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Emotional Side of Urinary Incontinence, Childbirth Recovery, & Pelvic Organ Prolapse

Pelvic Floor Doctor

Medically Reviewed By Dr. Amanda Olson,DPT, PRPC

In this video,'s Dr. Amanda Olson, certified pelvic floor rehabilitation therapist, discusses the emotional impact of dealing with urinary incontinence, recovery from childbirth, and pelvic organ prolapse. Dr. Olson says that it's perfectly normal to feel frustration, anger, sadness, disappointment, or even hope, as these emotions are typical when dealing with these challenges. In fact, Dr. Olson has not only seen women experiencing these emotions in the clinic but also among her friends and even experienced them herself - especially in the wake of an accident she suffered after falling off a 40-foot cliff into a river, where she sustained some serious damage to her pelvic floor. If that wasn't enough, she then went on to have two children through natural childbirth!

Dr. Olson says that it's important to show yourself some grace as you go through the process of pelvic floor rehabilitation. You wouldn't ridicule someone for not being able to bench press a certain amount of weight, so don't ridicule yourself if you have trouble tolerating a certain level of pelvic floor exercise, such as a heavier Kegel weight. You might feel tempted to start somewhere in the middle of the weight range, for example, but Dr. Olson always recommends that everyone always starts with the lightest weight instead. This helps you avoid feelings of disappointment if you can't tolerate a higher weight at first. The important part to keep in mind is that using any weight will help strengthen your pelvic floor muscles if you use them consistently over time, regardless of how heavy it might be - progress doesn't happen overnight, so be kind and gracious to yourself during the process!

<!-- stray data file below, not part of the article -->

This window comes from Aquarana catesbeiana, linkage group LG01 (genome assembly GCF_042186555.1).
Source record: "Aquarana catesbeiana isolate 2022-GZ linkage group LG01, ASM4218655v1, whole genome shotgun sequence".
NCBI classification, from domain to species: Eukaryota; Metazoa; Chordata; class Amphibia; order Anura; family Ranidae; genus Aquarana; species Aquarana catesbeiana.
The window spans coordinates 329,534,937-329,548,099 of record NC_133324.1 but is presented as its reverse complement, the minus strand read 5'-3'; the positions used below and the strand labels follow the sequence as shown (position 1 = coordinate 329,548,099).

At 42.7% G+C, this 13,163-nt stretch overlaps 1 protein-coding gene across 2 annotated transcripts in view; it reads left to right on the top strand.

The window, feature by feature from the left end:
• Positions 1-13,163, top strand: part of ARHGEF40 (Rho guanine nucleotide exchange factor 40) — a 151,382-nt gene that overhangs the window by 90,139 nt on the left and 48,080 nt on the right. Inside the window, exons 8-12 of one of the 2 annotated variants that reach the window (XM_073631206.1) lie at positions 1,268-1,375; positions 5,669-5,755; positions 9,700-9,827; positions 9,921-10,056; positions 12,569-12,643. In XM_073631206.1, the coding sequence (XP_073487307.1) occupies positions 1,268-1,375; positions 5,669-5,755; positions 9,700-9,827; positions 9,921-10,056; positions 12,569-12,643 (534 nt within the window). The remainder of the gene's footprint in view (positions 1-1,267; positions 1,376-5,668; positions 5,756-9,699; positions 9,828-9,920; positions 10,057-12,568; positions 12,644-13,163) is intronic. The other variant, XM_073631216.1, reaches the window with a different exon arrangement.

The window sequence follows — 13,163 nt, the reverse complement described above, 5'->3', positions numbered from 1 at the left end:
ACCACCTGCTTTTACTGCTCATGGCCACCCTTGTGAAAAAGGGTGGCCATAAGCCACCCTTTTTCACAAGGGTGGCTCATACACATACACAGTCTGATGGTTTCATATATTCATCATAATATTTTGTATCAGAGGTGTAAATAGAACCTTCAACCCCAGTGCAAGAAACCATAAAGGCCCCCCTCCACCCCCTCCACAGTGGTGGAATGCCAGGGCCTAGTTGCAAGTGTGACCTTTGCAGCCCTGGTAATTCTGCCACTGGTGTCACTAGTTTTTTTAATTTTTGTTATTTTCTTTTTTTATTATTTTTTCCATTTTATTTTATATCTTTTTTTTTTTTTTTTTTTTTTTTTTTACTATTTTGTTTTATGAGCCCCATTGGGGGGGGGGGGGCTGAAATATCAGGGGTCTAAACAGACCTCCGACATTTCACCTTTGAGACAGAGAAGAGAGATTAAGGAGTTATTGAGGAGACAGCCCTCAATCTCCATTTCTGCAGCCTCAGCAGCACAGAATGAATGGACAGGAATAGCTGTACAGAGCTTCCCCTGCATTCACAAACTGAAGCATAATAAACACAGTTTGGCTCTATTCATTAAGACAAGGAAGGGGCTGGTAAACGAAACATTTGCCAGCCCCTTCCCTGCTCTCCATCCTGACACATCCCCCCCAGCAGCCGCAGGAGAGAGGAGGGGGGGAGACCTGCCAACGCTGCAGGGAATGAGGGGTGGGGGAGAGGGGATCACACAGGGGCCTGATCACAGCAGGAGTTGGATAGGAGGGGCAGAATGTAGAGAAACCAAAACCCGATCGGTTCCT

Even if you can't tolerate the lightest weight in the vaginal weight set, Dr. Olson implores you not to become frustrated with yourself. If even this lightest weight falls out while you're standing up, you can begin working with it in a sitting position as this provides the pelvic floor with the necessary reinforcement to work on getting stronger. Soon you'll be able to tolerate walking around with the lighter weight, and then it will be time to try the next one up. But that's not the only source of frustration you might encounter; imagine how it feels to have a pelvic floor issue but you're fully capable of using the heaviest weight in the set! In these cases, adding some water-based lubricant to the weight can make it more challenging. You can also add some motion, such as light exercise, to increase the challenge, as long as you don't exceed 10 to 15 minutes with the weight in.

The bottom line, says Dr. Olson, is that there can be a lot of emotions that surface when undergoing pelvic floor therapy, especially if you're not progressing as quickly as you like. She urges patience, reminds you that therapy is a process, and that she and the rest of is there to help you along the way.